My personal favorite was Patricia Johnson of Roanoke, Virginia, who transcended the question "Is it Art or Entertainment?" and proved Vince Lomardi wrong wrong wrong (winning ISN'T everything OR the only thing). In the Saturday night Individual finals, her 2nd round piece ran way over the 3 minute 10 second time limit, with a 6 point deduction for time penalty. But this 1996 National Poetry Slam champion's heart-stopping piece on the brutal hate-murder of her cousin Jimmy on July 25, 1997 wasn't about winning a contest. To paraphrase Emcee Patricia Smith, some things just need to be said. You can order Patricia Johnson's books and tapes by writing to S.P.A.R.K.S., 86 Willow Oak Lane, Elk Creek, Virginia 24326 or calling (540) 655-4024.

Other highlights of Austin's whiplash week of slam/unslam poetry that I personally witnessed and can still recall:

Monday: The Fado Irish Pub open mic hosted by Dallas' Angry Girl Sextet.

Tuesday: APAL's open mic at Ruta Maya, featuring Brett Axel and Amy Ouzoonian, with reads by slammers from Los Feliz team, Winston-Salem, Pittsburgh, and excuse me but after a couple of hours I lost track.

Wednesday: Me reading the riot act to some idiot "model" clomping around distracting the poets, judges and audiences at the Ritz. It didn't make up for the interruptions during the second bout but I felt bettered.

Also, on Wednesday: Tammy Gomez's open mic at Movements Gallery where L.A. poets Sister Yo and Larry Jaffe, Cleveland's Boogieman, Kenn Rodriguez of Albequerque and others did it for the sheer joy and beauty of "Blast Your Own Breath".

Thursday: The fire marshall was one of the few in Austin who didn't show up at the Electric Lounge. Who cares about breathing when you can hear slam at it's best, anyway.

Friday: Is a blur,,,, must have been the oxygen shortage.

Saturday: The Taos-style open mic at Bookpeople, hosted by Thom the World Poet. Kalamazoo-Animals gave better reads here than in the rated bouts. Don't tell BookPeople, but employee (and fine poet) Sara Sutterfield Winn was only pretending to work. And Dennis Jose knocked my sox off with his piece on beer commercials.

(I only heard about this one, but worth mentioning) Tammy Gomez and The Austin Poetry Truck taking it to the streets on Saturday.

and the party after the finals, like the energizer bunny, kept going and going and going,,,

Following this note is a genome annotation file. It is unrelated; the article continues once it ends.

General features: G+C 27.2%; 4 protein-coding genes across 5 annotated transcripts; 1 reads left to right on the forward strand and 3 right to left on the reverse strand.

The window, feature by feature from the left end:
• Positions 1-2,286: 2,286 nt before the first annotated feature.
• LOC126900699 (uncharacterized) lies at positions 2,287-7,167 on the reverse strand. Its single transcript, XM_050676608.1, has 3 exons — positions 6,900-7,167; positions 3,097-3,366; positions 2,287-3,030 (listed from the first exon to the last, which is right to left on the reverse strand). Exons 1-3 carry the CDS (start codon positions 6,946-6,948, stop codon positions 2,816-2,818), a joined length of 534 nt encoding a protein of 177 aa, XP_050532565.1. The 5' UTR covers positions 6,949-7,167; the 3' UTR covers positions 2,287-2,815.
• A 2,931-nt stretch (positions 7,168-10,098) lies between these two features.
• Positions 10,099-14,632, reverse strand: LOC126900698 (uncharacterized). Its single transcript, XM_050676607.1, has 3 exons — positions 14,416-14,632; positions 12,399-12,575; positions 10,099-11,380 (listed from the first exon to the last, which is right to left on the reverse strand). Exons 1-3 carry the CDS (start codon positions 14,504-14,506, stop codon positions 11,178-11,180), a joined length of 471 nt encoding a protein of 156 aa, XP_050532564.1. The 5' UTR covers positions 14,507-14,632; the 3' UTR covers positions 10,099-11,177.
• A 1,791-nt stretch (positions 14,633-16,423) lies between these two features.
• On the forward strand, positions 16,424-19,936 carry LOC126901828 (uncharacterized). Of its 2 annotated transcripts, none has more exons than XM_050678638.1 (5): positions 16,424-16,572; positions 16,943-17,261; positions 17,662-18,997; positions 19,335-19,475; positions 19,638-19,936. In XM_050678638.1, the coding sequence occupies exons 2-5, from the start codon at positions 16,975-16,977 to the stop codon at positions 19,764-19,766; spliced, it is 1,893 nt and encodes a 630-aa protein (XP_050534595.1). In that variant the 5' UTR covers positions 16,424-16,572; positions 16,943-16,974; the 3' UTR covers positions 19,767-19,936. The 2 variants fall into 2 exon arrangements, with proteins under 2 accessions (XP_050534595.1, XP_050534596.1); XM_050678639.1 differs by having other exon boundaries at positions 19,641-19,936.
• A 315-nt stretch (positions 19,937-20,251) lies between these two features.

Sunday: Sunday Salon at DiverseArts, Tribute to Lorraine Hansberry, poetry by Larry Jaffe and some of Austin's finest (and that doesn't mean the APD in this case): Tammy Gomez, Akwesi Evans, Marvin Kimbrough, Floyd Freeman, Marla Fulgham, Rashah and Melo on percussion. Phew!

It would be humanly impossible to cover the entire 1998 National Poetry Slam extravaganza in this l'il ole newsletter. So contact for details on accessing their online broadcast.

Some guy from the CNN crew said to watch TV listings for 2nd week in September,

when CNN will broadcast their 1998 NPS coverage.

Check out today's Boston Globe site at (read closely,,, there's a reference to Austin Slam Team member Karyna McGlynn's "Thong Underwear" poem)

and Dallas Morning Times at

2. As a voice of APAL, the editor thanks all participating APAL members who worked their butts off volunteering before and during the 1998 National Poetry Slam, especially Krysten Kiefer, Diane Fleming, Sara Sutterfield Winn, Maslow, Cynthia Good and Rev. Wyrdsli.

3. From Tim Wood, publisher of Dallas-based The Word:

A list of journals and other poetry venues is now available at Further suggestions are always accepted ( The list is updated approx. weekly.

The Word, Dallas' arts monthly (articles, reviews, poetry, events and announcements) is once again available not just in print, but on the internet. The events are primarily those in North Texas, but poetry and calls-for-entries are accepted from around the world. Send to (poetry, articles, reviews) or (events, announcements, etc.). The current and many of the past issues are available at:

I've just had my third collection of poems --"Hollow Angels"-- published for the PalmPilot handheld by the Lending Library at

4. GULF COAST PUBLISHING COLONY (12/27/98-1/3/99): Call for Entry. Ten

selected writers to join poet/editors, Susan Bright and Margo LaGattuta, for 7-day intensive, collaborative publishing colony on beautiful Texas Gulf coast resulting in publication of the 17th Plain View Press New Voices Series anthology, a national showcase for American writers and issue-based literary work. Send 15-20 pages by Nov 15: Plain View Press, P.O. 33311, Austin, TX 78764. Inquiries: Susan Bright,

512-441-2452 (, Margo LaGattuta, 810-693-7344

( Follow New Voices Series link:

Reading Fee: $10.

5. NAP JAM II in Las Vegas, September 21-25.

Info at

recap of jam one at


6. From Casey Bevan:

Attention Poets: There is an amazing opportunity for Austin arts taking shape. The idea for a festival incorporating the full spectrum of the arts, the spoken word, theater, dance, visual art, and anything else that people are willing to contribute. The idea came from a new theater company, One Theater. This company has put on two shows so far at the Ritz Lounge,,, The response to both shows was extremely positive. One Theater has already gotten together with Bent Spectals, Theatreless Theatre Co. and Flame Failure Productions. The invitations,,, to all major cities in Texas,,, are being made as we speak. The festival would like and should include the spoken word.

,,,a week long event with each group having an hour slot,,, November 8-14. Ritz Lounge, Spider House, Electric Lounge, Alamo Draft House. The thought right now is to have slams every day and then have a finalist slam at the end of the festival,,,

There are more details to come,,, Please feel free to call and ask any questions..

Thank you,

Casey Bevan

(512) 441-5016

Thanks to all who contributed.

Anyone wanting off this mailing list, e me.

Much love,